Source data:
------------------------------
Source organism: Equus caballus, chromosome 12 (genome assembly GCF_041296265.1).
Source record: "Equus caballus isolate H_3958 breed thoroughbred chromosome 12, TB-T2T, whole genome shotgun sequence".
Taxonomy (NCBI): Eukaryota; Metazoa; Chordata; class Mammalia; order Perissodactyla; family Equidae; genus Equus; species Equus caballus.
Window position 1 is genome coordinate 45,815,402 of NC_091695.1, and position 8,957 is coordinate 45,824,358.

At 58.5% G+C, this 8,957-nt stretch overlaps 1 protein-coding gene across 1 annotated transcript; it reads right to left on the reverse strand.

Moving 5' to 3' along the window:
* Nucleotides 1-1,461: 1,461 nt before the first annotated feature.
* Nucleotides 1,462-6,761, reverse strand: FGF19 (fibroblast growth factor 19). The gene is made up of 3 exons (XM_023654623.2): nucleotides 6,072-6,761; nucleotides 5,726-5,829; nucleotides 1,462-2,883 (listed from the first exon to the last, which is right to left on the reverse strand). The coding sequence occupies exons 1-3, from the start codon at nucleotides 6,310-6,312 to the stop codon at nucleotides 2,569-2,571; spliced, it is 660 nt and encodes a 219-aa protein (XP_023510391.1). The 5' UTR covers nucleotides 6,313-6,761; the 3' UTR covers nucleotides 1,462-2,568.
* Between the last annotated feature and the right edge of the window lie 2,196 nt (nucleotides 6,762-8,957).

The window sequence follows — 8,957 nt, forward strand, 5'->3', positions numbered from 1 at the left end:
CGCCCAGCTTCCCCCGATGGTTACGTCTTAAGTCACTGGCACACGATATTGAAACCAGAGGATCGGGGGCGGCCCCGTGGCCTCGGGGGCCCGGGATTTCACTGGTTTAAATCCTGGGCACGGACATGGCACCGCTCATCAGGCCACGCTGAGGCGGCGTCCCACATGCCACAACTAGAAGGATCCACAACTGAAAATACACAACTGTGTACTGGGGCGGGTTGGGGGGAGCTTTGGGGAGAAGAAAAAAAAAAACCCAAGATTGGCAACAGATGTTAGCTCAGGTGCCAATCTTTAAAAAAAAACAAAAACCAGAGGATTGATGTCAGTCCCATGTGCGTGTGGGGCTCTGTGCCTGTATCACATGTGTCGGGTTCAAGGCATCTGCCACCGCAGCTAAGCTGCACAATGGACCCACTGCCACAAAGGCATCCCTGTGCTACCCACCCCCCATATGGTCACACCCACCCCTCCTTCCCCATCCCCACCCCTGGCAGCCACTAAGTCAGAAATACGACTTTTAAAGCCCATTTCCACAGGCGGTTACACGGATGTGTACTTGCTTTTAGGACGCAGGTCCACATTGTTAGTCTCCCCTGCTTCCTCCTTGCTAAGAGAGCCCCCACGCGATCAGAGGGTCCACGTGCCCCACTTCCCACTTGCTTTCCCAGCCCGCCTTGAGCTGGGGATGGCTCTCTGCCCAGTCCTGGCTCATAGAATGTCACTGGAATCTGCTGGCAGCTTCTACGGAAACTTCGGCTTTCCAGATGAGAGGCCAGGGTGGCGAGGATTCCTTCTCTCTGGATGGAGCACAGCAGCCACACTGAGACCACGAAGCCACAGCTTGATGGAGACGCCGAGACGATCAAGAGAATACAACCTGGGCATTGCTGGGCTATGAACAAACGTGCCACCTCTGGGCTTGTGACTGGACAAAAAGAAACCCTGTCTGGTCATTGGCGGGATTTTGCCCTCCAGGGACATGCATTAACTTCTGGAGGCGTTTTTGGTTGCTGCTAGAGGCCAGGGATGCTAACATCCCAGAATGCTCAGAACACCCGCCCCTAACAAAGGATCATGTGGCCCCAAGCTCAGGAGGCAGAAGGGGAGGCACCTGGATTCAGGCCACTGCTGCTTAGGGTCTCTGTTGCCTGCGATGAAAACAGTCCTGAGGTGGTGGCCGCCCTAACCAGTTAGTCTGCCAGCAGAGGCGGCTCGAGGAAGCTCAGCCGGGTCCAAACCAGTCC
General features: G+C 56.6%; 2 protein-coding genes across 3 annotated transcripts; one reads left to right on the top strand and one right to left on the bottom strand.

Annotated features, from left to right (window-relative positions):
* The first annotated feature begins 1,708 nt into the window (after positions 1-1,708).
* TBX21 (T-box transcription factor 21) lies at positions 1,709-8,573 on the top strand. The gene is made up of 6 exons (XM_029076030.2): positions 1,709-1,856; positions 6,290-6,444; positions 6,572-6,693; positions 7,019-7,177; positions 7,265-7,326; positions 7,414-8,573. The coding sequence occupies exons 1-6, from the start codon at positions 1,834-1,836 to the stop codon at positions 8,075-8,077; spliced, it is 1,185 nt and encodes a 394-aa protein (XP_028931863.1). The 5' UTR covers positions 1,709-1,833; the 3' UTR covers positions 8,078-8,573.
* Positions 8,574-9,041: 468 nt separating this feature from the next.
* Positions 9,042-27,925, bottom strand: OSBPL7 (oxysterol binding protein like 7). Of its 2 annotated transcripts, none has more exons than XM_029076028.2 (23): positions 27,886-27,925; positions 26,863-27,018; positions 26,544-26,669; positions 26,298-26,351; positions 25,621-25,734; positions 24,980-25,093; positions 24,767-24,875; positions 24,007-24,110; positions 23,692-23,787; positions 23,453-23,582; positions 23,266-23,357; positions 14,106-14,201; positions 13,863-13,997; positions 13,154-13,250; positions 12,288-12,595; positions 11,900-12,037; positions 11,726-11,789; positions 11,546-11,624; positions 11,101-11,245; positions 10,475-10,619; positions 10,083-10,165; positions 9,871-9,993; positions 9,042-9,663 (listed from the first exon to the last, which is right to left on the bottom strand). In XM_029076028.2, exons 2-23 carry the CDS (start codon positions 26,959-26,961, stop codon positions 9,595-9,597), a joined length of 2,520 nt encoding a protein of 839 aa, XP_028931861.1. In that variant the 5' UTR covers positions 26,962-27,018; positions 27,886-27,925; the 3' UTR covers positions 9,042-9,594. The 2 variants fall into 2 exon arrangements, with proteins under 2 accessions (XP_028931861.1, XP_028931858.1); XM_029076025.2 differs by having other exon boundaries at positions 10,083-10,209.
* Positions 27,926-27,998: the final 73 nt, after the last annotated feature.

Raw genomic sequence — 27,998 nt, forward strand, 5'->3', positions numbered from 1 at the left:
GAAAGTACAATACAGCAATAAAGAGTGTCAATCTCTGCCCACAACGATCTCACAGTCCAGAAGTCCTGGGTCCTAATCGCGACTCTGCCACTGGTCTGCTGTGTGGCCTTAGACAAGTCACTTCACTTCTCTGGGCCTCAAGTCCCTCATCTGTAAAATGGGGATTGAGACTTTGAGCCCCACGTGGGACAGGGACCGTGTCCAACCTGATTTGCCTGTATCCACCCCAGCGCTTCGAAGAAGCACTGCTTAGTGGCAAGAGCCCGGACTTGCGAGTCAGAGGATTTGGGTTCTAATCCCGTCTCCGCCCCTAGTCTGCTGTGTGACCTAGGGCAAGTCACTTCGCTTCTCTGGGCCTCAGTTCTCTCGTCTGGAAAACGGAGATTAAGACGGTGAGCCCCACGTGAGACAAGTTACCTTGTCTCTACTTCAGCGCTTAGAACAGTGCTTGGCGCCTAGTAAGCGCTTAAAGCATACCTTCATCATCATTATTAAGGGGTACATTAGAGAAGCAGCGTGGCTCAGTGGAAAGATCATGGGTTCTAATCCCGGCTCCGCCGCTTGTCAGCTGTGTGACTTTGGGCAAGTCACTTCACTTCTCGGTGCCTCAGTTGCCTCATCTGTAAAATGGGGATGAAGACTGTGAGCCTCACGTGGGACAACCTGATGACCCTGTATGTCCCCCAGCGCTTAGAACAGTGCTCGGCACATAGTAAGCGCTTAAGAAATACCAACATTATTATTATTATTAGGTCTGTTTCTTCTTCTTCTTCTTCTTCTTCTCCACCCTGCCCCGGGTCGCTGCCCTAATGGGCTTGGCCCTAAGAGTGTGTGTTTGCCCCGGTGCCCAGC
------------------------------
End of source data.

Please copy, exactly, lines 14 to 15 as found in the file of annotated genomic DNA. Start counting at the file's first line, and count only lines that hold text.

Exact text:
* The first annotated feature begins 1,708 nt into the window (after positions 1-1,708).
* TBX21 (T-box transcription factor 21) lies at positions 1,709-8,573 on the top strand. The gene is made up of 6 exons (XM_029076030.2): positions 1,709-1,856; positions 6,290-6,444; positions 6,572-6,693; positions 7,019-7,177; positions 7,265-7,326; positions 7,414-8,573. The coding sequence occupies exons 1-6, from the start codon at positions 1,834-1,836 to the stop codon at positions 8,075-8,077; spliced, it is 1,185 nt and encodes a 394-aa protein (XP_028931863.1). The 5' UTR covers positions 1,709-1,833; the 3' UTR covers positions 8,078-8,573.